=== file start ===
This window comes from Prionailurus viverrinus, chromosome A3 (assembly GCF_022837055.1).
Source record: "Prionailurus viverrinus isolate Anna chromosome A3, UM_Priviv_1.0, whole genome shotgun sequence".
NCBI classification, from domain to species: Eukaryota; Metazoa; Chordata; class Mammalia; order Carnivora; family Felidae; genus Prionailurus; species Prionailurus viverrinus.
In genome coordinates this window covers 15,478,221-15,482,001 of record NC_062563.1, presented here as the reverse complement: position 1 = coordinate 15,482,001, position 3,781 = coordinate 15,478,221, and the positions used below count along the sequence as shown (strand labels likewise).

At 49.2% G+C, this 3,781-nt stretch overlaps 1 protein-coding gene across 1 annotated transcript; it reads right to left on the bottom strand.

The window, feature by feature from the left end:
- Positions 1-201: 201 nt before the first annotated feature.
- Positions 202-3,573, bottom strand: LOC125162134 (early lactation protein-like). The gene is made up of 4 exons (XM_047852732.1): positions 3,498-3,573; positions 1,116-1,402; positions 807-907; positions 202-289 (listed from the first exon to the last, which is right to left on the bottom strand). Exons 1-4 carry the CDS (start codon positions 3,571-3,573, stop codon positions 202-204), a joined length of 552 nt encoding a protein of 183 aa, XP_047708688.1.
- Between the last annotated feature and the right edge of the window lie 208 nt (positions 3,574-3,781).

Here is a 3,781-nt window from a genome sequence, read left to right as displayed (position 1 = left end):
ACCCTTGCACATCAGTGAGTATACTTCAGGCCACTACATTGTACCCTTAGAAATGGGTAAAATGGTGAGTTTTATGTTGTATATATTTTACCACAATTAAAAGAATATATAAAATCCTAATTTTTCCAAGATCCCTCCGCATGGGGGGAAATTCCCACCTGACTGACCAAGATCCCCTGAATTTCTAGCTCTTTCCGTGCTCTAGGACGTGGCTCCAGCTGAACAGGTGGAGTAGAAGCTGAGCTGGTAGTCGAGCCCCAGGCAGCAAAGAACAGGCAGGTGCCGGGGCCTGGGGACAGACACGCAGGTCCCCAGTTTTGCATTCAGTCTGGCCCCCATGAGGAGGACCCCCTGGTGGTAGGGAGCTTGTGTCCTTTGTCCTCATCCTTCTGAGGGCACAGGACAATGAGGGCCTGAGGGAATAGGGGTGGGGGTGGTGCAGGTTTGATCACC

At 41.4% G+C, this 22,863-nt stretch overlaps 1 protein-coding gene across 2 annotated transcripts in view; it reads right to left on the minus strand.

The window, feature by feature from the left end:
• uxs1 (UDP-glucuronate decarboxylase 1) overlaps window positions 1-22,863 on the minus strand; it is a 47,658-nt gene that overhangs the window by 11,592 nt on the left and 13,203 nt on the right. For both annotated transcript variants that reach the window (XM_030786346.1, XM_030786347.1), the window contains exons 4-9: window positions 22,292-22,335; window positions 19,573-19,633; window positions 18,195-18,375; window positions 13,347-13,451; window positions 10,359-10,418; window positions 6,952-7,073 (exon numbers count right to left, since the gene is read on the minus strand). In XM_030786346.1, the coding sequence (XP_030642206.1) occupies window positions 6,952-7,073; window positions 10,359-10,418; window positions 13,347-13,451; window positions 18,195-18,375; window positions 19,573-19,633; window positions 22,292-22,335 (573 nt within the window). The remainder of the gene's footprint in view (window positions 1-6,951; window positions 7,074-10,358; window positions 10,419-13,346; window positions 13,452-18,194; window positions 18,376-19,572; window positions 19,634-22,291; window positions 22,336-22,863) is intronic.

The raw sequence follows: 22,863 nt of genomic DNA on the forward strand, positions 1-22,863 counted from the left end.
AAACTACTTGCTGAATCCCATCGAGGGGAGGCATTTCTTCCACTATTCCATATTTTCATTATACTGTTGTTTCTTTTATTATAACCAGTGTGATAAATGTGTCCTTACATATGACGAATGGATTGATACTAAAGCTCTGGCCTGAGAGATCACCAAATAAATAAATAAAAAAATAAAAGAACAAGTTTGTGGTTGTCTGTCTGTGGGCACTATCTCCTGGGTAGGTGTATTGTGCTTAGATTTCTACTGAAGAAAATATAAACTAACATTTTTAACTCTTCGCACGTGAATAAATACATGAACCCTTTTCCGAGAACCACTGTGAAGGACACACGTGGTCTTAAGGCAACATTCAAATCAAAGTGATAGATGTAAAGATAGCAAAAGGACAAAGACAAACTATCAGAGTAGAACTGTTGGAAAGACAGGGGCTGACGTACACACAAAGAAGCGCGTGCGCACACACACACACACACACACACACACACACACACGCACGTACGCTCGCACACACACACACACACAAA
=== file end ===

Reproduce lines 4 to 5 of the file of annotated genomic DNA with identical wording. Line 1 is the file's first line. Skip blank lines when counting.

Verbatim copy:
In genome coordinates this window covers 15,478,221-15,482,001 of record NC_062563.1, presented here as the reverse complement: position 1 = coordinate 15,482,001, position 3,781 = coordinate 15,478,221, and the positions used below count along the sequence as shown (strand labels likewise).

At 49.2% G+C, this 3,781-nt stretch overlaps 1 protein-coding gene across 1 annotated transcript; it reads right to left on the bottom strand.